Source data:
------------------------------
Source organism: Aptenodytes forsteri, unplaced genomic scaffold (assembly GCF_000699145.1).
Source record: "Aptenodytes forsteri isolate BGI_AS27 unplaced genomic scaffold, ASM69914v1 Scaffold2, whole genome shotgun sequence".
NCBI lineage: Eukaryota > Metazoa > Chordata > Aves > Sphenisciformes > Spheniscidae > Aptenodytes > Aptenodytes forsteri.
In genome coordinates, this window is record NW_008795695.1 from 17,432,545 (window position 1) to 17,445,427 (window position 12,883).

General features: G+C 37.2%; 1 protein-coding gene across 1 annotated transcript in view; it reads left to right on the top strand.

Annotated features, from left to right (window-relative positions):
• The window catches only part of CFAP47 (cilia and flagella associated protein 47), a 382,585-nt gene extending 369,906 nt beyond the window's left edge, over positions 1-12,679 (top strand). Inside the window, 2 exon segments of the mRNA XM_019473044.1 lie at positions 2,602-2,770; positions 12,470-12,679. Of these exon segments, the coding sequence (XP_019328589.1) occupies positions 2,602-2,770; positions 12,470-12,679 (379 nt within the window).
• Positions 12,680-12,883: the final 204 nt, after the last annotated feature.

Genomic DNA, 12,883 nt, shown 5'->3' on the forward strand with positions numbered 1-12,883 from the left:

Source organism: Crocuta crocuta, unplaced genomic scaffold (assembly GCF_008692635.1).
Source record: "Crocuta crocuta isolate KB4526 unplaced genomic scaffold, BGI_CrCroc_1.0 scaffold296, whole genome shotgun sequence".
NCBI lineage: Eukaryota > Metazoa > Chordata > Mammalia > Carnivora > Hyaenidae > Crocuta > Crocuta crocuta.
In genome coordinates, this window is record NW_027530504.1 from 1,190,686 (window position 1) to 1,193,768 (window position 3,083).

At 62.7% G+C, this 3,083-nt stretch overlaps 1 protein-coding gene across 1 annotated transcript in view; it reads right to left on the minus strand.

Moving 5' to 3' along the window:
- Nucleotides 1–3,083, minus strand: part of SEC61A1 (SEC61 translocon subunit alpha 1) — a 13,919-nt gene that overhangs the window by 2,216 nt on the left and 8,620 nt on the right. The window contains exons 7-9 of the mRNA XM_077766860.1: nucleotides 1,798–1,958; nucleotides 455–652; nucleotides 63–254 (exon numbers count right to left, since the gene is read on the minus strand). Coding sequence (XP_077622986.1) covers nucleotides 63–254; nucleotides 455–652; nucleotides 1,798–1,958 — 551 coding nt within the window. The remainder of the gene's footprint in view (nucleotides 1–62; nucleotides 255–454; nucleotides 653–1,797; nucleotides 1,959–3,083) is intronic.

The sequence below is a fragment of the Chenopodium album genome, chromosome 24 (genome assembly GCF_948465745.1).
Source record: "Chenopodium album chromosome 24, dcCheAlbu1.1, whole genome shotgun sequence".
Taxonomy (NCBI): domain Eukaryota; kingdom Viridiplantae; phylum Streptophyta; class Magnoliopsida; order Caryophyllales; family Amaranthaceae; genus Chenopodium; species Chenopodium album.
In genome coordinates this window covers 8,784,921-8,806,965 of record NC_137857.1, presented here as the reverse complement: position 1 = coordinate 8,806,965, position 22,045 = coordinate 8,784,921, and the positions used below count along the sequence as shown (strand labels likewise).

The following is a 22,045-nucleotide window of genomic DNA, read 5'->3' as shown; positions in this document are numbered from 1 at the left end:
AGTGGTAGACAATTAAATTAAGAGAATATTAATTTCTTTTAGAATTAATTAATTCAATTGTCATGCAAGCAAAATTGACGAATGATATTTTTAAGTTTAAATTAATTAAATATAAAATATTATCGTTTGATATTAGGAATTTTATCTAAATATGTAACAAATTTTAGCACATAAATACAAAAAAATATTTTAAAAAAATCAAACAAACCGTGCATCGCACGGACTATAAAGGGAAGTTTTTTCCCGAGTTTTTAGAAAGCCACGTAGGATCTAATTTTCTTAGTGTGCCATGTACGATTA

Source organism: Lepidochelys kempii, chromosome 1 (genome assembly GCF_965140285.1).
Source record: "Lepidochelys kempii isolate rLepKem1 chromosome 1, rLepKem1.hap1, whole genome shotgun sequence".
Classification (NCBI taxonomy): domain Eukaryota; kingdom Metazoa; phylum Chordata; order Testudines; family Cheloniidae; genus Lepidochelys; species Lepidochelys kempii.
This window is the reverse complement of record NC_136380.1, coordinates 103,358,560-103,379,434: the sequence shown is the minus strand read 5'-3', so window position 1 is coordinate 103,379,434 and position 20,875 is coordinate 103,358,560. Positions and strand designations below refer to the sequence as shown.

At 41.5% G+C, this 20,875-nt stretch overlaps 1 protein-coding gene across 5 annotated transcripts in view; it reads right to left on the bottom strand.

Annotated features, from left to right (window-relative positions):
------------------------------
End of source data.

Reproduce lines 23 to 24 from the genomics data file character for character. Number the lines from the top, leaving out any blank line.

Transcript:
Source organism: Lepidochelys kempii, chromosome 1 (genome assembly GCF_965140285.1).
Source record: "Lepidochelys kempii isolate rLepKem1 chromosome 1, rLepKem1.hap1, whole genome shotgun sequence".